Moon Phase Gardening

Post image for Moon Phase Gardening

by Joe Mudd on May 1, 2010

in Gardening Tips

If you have ever talked to any old farmers you’ve probably heard of planting by the moon. This is planting a garden and harvesting according to what phase the moon is in. Mr. Carriss, who used to farm the fields beside my house, used to tell me about it.

He would even use moon phases to decide when to put rock on his driveways. He said if you put them down in the wrong moon they would just get pulled into the earth sooner.

The Moon Has Known Effects On the Earth
Before you think it’s total hogwash, consider that the moon already has a big influence on our planet earth. It’s the gravitational pull of the moon that causes our ocean’s tides to go in and out. It may not be so far-fetched to consider that the moon might have some influence on the earth’s plants.

Gardening by the light of the moon, or moon phase gardening, has been around as long as people have been gardening, and many swear that it works very well. Let’s go over the key elements of moon phase gardening and then you can decide whether to give it a try or not.

First off, you will need to know your area’s first and last frost dates as well as the moon cycles. Those are easy enough to look up online or in a gardening book. It’s also helpful to find a forum or blog where knowledgeable people talk about when they plant what. These forum people can also answer any questions you might have.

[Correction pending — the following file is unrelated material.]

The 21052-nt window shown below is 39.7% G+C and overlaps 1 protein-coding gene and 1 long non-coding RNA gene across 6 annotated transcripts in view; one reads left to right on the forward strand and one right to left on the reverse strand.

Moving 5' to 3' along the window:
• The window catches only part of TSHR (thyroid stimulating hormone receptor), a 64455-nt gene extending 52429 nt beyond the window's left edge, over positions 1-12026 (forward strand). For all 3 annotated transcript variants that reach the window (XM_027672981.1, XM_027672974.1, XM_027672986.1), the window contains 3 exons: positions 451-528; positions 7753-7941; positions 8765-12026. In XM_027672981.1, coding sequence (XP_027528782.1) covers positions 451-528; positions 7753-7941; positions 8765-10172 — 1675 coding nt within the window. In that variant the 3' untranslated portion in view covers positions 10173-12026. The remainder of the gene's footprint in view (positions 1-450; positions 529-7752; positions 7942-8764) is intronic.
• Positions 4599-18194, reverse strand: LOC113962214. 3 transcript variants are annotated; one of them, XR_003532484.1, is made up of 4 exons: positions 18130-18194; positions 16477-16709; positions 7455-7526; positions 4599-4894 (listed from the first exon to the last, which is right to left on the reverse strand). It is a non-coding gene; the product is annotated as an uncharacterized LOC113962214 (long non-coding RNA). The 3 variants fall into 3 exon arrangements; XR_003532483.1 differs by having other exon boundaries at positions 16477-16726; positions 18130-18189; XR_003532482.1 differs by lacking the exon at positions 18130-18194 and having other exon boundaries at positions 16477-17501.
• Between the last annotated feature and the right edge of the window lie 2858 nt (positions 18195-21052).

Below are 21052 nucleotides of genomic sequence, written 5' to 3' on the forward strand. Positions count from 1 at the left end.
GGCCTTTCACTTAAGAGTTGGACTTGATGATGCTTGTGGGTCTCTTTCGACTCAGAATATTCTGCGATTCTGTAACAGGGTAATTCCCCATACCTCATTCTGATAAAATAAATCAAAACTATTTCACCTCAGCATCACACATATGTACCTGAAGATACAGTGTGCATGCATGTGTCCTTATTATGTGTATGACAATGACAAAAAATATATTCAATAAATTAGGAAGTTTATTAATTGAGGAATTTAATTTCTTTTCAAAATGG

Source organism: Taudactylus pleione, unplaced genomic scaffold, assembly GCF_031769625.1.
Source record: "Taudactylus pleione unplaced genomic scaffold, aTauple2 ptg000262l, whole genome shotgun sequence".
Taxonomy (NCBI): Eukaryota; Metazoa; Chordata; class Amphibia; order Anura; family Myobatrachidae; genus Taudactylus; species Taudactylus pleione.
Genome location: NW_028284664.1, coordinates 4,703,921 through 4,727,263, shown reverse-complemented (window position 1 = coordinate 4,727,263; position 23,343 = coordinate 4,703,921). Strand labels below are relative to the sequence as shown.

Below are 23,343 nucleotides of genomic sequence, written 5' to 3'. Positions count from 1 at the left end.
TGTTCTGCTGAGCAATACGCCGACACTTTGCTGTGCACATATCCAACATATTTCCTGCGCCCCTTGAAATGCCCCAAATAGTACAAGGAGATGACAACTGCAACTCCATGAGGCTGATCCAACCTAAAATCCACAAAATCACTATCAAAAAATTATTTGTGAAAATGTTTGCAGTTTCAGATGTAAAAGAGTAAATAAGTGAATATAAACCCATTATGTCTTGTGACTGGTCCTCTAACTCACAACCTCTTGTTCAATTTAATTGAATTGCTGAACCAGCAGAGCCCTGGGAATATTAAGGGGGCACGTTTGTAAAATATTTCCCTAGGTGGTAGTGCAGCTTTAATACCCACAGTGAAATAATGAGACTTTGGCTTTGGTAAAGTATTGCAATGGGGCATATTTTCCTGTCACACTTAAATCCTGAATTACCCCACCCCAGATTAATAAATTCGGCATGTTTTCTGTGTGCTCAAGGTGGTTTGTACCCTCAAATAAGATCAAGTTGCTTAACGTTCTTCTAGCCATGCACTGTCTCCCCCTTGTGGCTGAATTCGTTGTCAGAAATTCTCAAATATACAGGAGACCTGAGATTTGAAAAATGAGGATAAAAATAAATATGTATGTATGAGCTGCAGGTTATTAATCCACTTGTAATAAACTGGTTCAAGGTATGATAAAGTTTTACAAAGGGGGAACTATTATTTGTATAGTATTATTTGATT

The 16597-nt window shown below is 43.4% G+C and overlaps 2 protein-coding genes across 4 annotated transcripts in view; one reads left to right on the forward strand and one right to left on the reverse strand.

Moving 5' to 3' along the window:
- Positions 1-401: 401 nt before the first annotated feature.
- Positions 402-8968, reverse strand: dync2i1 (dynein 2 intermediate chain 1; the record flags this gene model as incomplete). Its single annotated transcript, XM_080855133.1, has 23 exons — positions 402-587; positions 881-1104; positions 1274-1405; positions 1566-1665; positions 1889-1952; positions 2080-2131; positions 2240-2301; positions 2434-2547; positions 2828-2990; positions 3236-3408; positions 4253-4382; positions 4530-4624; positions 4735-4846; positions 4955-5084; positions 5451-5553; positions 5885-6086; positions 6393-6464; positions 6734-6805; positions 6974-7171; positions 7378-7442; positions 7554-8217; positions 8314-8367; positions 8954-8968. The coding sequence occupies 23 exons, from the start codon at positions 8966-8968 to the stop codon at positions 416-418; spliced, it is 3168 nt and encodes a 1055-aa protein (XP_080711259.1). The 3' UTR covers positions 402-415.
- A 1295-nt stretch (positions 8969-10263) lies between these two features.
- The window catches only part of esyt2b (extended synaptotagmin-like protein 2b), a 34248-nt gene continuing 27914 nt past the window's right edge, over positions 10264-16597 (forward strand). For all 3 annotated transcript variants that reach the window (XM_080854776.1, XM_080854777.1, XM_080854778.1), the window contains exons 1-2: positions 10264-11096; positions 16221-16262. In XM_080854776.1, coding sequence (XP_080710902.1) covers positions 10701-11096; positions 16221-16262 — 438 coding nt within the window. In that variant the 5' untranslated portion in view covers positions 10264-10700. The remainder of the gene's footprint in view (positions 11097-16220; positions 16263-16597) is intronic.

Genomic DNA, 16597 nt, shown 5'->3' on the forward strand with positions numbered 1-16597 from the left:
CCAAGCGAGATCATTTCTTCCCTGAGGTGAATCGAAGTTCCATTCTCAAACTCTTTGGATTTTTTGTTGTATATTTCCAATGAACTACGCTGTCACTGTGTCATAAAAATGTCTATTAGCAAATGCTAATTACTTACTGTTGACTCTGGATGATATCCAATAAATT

Here’s the guide to planting your seeds or seedlings by the moon phases:

New Moon to 1st Quarter Moon
Plant your leafy crops like spinach, lettuce, bok choy, herbs, broccoli, grains, and annuals.

1st Quarter Moon to Full Moon
Plant flowering crops such as beans, squash, eggplant, tomatoes, melons, peas, and zucchini.

Full Moon to Last Quarter Moon
Plant your crops that produce below the ground – carrots, onions, radishes, and potatoes.

Last Quarter to New Moon
Don’t plant anything at this time. Take care of all your other garden chores. In moon phase gardening, this is considered the best time to cultivate, harvest, and prune your plants.

Planting by the moon can possibly produce a healthier and more productive garden for you. There aren’t a lot of complicated rules, but you do need to create a workable plan ahead of time. Planning it out will help you to plant your seeds or seedlings on schedule, rather than when the mood strikes you. Why not give it a try? It certainly can’t hurt to give your seedlings all the help you can early on so that come late summer they can give up their wonderful produce!

{ 2 comments… read them below or add one }

1 Debbie Nolan February 27, 2011 at 3:12 pm

Trying to find the date when it is good to lay rock on a driveway so it won’t sink into the ground. Can you help?

2 Joe Mudd February 27, 2011 at 8:43 pm

Hi Debbie,
Mr. Carriss told me to only put down rock in the light of the moon. That’s the time from the new moon to the full moon.

The second week of March looks like a good time.

There’s a nice looking moon phase calendar here:

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